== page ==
Ironies of Being State’s Second in Command
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Ironies of Being State’s Second in Command

Although the duties are limited, in Georgia the lieutenant governor is elected on a separate ticket from the governor. Yet, those two positions must work in tandem.

Sarah Riggs Amico, Geoff Duncan
Sarah Riggs Amico, Geoff Duncan

The role of lieutenant governor in Georgia is peculiar.

Unlike many other states, in Georgia the lieutenant governor is elected on a separate ticket from the governor. Yet, those two positions must work in tandem.

The lieutenant governor’s official duties are limited, the primary role being to preside over the state Senate and cast any necessary tie-breaking votes.

No matter whether Democrat Stacey Abrams or Republican Brian Kemp wins the top job, the person next in line must work with the chief executive.

That means Democrat Sarah Riggs Amico could be elected along with Kemp. Or, conversely, Republican Geoff Duncan with Abrams.

An Atlanta Journal-Constitution survey of 1,232 likely voters, conducted Sept. 30 to Oct. 9, gave Duncan a lead of 45.4 percent to 39.3 percent for Amico, with 15.3 percent undecided.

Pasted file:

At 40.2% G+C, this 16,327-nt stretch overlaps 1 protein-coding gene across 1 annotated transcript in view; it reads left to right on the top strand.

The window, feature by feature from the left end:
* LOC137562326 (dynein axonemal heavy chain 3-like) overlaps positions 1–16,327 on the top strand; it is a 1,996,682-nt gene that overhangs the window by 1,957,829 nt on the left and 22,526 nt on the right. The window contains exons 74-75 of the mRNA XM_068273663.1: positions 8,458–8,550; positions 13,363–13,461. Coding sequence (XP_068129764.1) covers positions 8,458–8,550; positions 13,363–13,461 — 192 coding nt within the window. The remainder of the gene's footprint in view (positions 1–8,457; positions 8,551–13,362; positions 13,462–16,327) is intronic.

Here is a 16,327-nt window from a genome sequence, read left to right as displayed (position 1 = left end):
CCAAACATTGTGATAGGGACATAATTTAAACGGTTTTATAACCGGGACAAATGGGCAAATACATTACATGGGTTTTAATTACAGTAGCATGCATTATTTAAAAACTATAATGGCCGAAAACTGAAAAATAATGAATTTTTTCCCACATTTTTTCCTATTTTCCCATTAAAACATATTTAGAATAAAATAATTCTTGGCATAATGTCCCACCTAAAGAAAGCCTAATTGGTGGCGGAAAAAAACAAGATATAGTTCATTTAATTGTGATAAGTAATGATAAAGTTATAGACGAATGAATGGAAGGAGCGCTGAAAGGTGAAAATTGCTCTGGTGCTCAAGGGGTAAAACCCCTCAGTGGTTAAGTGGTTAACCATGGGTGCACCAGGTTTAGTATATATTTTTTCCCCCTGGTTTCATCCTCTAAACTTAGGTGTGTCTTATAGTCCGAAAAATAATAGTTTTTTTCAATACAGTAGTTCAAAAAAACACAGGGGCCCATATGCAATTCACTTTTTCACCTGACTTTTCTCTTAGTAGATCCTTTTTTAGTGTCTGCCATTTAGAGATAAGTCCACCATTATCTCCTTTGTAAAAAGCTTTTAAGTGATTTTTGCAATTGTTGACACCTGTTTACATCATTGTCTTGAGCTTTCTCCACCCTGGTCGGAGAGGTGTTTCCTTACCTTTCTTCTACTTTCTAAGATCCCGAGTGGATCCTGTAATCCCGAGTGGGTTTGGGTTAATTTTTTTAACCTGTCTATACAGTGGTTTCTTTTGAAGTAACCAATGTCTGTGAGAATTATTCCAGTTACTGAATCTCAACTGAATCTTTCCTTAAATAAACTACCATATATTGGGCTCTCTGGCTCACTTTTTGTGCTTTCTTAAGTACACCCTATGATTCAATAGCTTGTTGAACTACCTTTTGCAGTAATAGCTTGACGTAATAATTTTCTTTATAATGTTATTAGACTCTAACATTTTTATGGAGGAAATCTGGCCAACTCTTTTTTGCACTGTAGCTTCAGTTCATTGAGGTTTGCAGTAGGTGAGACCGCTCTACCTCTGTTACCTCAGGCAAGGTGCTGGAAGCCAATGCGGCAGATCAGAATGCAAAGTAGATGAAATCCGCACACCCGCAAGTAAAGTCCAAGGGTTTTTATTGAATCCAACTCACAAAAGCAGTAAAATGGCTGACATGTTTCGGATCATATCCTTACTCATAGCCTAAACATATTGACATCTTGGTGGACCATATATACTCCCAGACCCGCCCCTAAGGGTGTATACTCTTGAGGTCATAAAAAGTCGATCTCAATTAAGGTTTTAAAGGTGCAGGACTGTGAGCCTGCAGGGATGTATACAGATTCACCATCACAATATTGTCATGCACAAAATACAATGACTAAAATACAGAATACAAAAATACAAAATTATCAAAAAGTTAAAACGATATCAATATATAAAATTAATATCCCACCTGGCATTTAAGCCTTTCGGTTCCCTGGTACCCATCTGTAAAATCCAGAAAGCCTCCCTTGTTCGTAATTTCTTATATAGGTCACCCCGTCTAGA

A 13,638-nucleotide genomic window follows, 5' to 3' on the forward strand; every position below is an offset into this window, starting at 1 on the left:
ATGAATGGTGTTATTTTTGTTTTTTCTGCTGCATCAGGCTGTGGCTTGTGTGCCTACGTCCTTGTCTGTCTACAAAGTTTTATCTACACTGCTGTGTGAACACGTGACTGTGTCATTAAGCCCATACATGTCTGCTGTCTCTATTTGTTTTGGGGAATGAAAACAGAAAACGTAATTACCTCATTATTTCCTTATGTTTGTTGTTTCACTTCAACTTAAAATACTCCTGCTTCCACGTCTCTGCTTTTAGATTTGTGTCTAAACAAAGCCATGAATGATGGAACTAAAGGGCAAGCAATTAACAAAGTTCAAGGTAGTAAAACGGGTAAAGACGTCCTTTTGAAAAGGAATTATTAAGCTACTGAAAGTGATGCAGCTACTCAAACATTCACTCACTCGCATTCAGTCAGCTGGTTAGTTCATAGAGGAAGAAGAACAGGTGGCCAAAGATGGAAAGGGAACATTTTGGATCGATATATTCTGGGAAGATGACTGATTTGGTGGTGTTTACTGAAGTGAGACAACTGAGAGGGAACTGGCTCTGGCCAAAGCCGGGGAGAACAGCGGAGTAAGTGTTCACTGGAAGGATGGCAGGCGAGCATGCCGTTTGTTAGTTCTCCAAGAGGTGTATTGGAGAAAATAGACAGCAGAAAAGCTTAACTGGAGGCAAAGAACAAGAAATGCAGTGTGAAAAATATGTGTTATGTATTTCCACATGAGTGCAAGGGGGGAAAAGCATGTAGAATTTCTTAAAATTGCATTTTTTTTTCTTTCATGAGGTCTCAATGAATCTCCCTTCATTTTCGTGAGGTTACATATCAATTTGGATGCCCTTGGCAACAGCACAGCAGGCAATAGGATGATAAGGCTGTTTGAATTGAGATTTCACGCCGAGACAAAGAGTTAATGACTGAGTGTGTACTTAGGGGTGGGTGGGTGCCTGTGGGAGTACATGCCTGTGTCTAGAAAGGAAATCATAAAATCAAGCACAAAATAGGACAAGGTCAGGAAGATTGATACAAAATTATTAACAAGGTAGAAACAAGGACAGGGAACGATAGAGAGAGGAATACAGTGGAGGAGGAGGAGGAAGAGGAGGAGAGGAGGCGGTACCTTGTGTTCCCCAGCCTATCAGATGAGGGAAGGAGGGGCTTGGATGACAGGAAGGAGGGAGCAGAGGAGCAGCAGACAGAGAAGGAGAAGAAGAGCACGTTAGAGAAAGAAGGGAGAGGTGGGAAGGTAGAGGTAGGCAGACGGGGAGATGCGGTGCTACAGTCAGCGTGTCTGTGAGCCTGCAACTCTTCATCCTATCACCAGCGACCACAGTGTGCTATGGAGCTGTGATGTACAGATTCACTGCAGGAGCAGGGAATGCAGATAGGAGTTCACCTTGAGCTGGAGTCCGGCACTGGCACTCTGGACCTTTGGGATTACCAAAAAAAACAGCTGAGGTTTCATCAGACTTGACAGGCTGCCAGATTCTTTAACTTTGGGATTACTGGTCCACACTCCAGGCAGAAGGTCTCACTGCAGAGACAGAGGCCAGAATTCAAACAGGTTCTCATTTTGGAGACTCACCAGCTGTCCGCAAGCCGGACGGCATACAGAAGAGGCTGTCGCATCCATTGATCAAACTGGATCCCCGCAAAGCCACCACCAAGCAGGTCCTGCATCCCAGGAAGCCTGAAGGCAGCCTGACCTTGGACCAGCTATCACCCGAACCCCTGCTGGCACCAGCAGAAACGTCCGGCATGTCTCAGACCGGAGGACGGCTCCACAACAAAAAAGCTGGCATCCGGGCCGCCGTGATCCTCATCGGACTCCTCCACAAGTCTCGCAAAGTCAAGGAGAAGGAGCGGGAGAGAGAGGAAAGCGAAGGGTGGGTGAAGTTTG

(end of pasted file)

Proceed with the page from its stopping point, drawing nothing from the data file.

How Amico or Duncan would work with a governor from the other party was one of the most revealing questions at the Atlanta Press Club debate.

Duncan, who opposes the expansion of Medicaid in the state, was asked how he could work with Abrams – a strong proponent of Medicaid expansion – if she were elected governor. His response suggested no willingness to compromise on this or other issues.

Amico said that, as the executive chairperson of a company employing nearly 4,000, she is accustomed to bringing together people who see a problem from different points of view. “There’s plenty of places to work together,” she said of potentially working with Kemp.

While both candidates have worked in family-owned businesses, Amico is a first-time candidate. Duncan was elected to the Georgia House of Representatives in 2012. He resigned in 2017 to run for lieutenant governor.

Another anomaly about the number two job is that if the serving governor were to leave office, the lieutenant governor – potentially from the opposite party – would fill the remainder of that person’s term.

The job comes with an annual salary of $135,000, an increase from $91,609, taking effect after the election.

Candidate for Lieutenant Governor:
Geoff Duncan-R

Geoff Duncan, the Republican candidate for lieutenant governor, was walking out of his Alpharetta church a few years ago when he felt called “to action” and decided to enter politics.

Duncan was elected to the Georgia House of Representatives in 2012 from the 26th District. He gave up that seat in September 2017 to run for lieutenant governor.

On the campaign trail, Duncan runs as an outsider. His Democratic opponent, Sarah Riggs Amico, claims that Duncan, as a former deputy majority whip in the state House, is more of an insider.

“I’m an outsider in my approach,” he contended in an Atlanta Press Club debate.